Apr 25, 2017 / by Alexa Hoffman

Information is everywhere. How is the average news consumer supposed to separate fact from fiction?

That’s where the Associated Press steps in.

The AP, as the media cooperative is colloquially known, has been a paragon of neutrality and fact-based content for 171 years, but only recently has it gotten attention specifically for the work it is doing to rid the world of misinformation, one piece of news at a time.

What started as a fact-checking mission to validate information presented by newsmakers, particularly elected officials’ campaign ads, speeches, and debates, has migrated into an organization-wide effort to verify reported or shared news stories that appear to have bad information, according to Eric Carvin, AP’s social media editor.

Carvin is the point person in a partnership that began in December 2016 between the AP and Facebook that illustrates some of the efforts the AP is undertaking to scrub misinformation from readers’ views.

“Fake news is not strictly new,” Carvin said. “There was a time, not long ago, when we would handle these things by ignoring them. If we wrote about false information, we worried we’d help disseminate it. The rise of the social platform has changed the calculus on this. Now, misinformation can spread like wildfire.”

Any solution to stopping the spread of misinformation, he added, would have to involve social platforms, because that’s where much of the false information is gaining traction.

The AP is one of a handful of organizations working to debunk misinformation on Facebook, flagging content they’ve determined is untrue and writing a rebuttal, which then appears with the original, disputed story when people see it on Facebook. In addition to appearing on Facebook, the debunking stories also are distributed to AP’s customers and displayed in the AP Fact Check hub of the AP News site and app.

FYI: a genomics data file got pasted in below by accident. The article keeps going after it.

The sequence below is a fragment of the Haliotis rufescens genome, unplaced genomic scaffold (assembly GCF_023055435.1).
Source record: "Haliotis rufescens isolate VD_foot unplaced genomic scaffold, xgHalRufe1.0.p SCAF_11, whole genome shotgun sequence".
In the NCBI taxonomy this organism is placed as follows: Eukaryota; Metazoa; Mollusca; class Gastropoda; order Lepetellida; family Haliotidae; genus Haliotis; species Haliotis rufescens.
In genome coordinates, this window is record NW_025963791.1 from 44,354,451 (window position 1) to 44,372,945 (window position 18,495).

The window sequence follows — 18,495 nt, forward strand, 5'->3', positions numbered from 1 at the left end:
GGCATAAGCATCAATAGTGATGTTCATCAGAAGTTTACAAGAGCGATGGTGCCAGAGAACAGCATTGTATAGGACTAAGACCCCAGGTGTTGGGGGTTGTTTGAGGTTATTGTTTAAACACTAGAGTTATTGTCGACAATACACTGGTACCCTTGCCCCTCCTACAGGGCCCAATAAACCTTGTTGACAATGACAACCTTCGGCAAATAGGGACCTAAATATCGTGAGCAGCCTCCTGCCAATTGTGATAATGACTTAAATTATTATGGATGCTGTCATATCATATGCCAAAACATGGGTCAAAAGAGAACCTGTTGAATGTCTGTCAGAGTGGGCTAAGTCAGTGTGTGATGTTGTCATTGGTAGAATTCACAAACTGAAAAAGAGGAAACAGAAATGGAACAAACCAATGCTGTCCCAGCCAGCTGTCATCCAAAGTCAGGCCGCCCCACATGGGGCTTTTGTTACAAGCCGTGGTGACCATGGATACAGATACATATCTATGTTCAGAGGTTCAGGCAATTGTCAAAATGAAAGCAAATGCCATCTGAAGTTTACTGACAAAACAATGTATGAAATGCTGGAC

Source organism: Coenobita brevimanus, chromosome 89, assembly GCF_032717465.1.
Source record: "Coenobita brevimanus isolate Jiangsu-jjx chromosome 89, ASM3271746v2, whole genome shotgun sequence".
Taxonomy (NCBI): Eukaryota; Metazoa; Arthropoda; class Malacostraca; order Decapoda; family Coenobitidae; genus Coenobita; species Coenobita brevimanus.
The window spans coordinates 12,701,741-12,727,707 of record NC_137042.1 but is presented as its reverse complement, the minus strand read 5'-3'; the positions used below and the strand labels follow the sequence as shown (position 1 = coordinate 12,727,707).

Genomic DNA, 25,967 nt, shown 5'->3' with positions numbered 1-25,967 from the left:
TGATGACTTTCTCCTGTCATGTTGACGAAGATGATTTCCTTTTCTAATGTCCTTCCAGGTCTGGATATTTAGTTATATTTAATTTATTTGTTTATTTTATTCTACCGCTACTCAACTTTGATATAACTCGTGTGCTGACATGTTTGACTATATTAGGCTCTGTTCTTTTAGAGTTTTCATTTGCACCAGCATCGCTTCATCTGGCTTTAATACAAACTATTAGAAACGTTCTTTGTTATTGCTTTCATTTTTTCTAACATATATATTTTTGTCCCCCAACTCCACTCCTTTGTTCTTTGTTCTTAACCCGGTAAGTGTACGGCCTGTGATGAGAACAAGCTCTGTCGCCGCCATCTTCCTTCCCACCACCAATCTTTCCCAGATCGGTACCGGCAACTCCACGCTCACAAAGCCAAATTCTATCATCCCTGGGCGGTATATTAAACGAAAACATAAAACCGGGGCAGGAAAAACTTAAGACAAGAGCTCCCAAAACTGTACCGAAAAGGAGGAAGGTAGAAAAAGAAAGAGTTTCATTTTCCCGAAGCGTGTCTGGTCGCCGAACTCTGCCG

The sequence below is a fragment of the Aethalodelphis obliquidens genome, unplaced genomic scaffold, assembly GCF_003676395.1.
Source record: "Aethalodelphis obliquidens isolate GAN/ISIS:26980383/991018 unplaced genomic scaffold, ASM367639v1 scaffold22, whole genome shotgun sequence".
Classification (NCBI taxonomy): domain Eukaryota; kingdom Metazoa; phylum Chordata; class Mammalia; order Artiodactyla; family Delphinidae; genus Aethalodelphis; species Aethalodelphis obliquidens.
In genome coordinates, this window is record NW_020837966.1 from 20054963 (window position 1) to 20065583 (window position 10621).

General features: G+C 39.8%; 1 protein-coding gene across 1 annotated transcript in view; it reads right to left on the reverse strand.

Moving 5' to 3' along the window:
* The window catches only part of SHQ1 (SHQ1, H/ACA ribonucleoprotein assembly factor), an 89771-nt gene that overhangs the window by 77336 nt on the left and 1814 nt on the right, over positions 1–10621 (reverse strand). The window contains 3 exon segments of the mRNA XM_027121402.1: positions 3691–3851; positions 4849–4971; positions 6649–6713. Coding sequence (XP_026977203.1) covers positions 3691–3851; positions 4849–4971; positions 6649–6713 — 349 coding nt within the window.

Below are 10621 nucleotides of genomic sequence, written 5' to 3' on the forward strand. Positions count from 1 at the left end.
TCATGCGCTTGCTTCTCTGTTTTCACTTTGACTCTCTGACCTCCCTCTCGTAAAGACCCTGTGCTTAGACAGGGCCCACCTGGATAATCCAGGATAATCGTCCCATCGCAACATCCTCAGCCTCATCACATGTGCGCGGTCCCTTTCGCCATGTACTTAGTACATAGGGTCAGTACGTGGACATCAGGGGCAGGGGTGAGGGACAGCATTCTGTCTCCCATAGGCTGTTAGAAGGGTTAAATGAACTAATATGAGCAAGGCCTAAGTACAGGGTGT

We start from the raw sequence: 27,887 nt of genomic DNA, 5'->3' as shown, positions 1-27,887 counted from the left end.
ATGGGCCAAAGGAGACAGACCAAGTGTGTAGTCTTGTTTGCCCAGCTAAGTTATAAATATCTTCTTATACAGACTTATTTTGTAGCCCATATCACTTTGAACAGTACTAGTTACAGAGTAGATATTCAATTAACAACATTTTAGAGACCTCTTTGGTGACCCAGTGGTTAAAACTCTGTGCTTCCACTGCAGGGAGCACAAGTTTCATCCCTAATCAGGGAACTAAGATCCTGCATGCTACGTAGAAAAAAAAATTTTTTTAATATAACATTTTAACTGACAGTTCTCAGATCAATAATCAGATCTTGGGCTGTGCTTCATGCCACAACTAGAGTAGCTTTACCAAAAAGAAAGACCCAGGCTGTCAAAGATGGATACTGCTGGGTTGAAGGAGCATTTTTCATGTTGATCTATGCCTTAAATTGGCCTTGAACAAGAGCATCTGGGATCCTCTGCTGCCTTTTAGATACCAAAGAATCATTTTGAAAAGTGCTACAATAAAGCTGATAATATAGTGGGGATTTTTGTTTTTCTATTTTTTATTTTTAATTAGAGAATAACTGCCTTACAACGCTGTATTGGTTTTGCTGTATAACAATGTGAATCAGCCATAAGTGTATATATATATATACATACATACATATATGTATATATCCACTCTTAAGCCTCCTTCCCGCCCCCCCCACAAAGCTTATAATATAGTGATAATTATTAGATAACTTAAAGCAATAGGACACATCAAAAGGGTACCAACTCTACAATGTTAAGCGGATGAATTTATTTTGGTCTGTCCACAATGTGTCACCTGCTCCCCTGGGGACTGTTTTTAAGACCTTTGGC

“We want wide distribution on these items,” Carvin said. “And we feel like our customers are going to want to distribute them to their own audiences.”

Everyone in the newsroom rallies behind this initiative. Journalists and subject matter experts are pulled in to correct the misinformation flagged by Facebook users, just as journalists and subject matter experts are being used to validate the quality of the information published elsewhere.

The AP defines fake news as stories that contain misinformation that is designed to mislead people, stories containing some truth and some falsehoods, and stories that contain information that is not false, but may be misleading, according to Carvin. Facebook focuses on the content that is patently untrue, but the AP is not bound by these limitations in their checks. And yes, that includes parody content from brands.

“Misleading PR fits into misinformation,” Carvin said. “It certainly reinforces the need to communicate with transparent language because everyone’s antenna is up, looking for misinformation.”

In this case, Carvin uses “everyone” to mean both journalists and the public. The AP’s ramped-up fact-checking efforts have gotten good responses from its customers – local and national newspapers, broadcast news stations, and other news organizations alike – who have responded by adding fact-checking tactics into their own day-to-day efforts. And the public wants news it can trust, even if it doesn’t know the source.

“I think that more of the public is becoming aware of the misinformation crisis and are craving the return to facts,” Carvin said. “People don’t have the same level of trust in the media that they used to. People don’t pay as much attention to the source of information that they used to. There are signs that people are returning to traditional news, but I think the trust question is a continuing challenge for our whole industry in making sure that facts win the day.”

As the AP’s first Washington correspondent, Lawrence Gobright, once said, “My business is to communicate facts. … My dispatches are sent to papers of all manners and politics. I therefore confine myself to what I consider legitimate news and try to be truthful and impartial.”

Thank you, AP. We feel the same way.

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About Alexa Hoffman

Author Alexa Hoffman is PR Newswire’s director of US distribution products, which reaches thousands of outlets as part of the broadest group of US-based journalists, consumers, bloggers and investors in the industry. Follow her at @PRNlgbt, where she co-curates PR Newswire’s Twitter channel dedicated to LGBT news and culture, and connect with her on LinkedIn.